This week we launch the first of our sector-by-sector Hit or Miss series with a visit to the new Westgate Oxford shopping centre to focus on the womenswear offer.
Following last season’s report, we have taken a lot of feedback on board. We have not only made each review more comprehensive, but also split out each rating by product, presentation (the store’s visual merchandising, design and layout), customer service, value for money and shopping experience, to give a clear indication of why we have reached the overall scores for each retailer.
Although it is important to remember this feature is a snapshot of one day in one shopping centre, the series does highlight what retailers are doing to stand out in the bricks-and-mortar environment.
It is no secret that the high street is in flux, and retailers are grappling with the best strategy to build and maintain a successful multichannel approach. Just this week, the British Retail Consortium-KPMG sales monitor showed that in-store sales of non-food items in the three months to 31 March fell by 4% on a like-for-like basis year on year.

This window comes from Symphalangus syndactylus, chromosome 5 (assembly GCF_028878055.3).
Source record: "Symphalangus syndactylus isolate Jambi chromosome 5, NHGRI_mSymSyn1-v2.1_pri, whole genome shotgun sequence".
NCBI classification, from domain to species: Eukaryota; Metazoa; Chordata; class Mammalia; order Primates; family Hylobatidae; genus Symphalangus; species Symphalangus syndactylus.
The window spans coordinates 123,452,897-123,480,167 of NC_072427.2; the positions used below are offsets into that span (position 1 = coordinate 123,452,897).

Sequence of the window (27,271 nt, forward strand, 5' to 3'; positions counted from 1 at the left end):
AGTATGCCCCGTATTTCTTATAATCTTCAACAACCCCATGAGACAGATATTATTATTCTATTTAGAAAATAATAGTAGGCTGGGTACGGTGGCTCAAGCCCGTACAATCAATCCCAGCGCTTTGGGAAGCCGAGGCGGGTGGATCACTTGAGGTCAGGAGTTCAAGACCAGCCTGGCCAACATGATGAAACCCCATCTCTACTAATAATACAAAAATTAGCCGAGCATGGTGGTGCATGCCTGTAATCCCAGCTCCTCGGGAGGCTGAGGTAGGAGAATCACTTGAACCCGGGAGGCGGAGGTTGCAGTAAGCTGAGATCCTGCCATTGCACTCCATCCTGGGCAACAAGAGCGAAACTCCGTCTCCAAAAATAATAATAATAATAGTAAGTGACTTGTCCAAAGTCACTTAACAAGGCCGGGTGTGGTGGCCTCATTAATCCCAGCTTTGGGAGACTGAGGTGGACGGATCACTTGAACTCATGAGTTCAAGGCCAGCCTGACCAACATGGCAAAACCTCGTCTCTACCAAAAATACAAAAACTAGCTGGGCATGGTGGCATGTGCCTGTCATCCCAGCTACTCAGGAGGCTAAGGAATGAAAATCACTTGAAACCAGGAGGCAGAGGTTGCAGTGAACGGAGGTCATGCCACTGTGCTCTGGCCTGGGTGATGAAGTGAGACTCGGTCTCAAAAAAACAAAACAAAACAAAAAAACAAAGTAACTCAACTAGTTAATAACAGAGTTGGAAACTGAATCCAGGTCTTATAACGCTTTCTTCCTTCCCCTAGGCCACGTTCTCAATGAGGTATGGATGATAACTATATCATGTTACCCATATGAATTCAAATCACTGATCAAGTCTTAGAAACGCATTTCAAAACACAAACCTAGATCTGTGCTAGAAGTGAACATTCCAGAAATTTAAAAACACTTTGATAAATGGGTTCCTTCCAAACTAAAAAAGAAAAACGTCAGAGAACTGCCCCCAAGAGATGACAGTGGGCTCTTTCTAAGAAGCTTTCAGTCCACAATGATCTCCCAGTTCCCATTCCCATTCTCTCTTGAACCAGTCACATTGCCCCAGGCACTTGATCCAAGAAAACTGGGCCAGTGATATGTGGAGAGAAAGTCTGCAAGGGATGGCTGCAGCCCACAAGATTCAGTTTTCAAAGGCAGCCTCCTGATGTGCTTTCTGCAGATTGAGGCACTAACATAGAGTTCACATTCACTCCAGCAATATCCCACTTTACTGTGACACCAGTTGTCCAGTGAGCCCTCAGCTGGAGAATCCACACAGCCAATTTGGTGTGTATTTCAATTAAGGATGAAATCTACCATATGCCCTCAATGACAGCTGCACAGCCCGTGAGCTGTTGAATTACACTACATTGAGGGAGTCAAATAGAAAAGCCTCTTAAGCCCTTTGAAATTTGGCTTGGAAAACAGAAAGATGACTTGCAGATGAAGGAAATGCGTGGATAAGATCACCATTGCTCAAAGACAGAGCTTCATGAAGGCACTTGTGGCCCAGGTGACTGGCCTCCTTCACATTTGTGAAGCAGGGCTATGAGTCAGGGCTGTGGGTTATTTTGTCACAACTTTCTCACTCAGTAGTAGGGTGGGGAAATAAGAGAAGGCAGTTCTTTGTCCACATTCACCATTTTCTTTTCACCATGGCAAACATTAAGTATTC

Several factors have contributed to this – not least the continued cold weather – but it means that retailers are having to work harder than ever on their store proposition.
Enticing customers into shops with imaginative window displays and providing them with a clear customer journey through the store once they are inside seems like an obvious task, but its importance has not dwindled – and it still doesn’t always happen.
Product must be on brand, and of the expected quality and price (depending on the target customer market), and have a clear point of difference. The retailers that really stood out were those that provided excellent customer service on top of a great offer. Simple in-store technologies – such as iPads and the offer of home delivery if an item is not available – are services customers expect all retailers to offer, and those that don’t could be missing an engagement trick.
Stores must provide an experience – whether in terms of convenience, interaction or added incentive – as they fight to stand out in an increasingly competitive crowd. It is only going to get easier and faster to buy online – retailers need to get creative, and provide a reason for customers to step away from their screens and head into stores.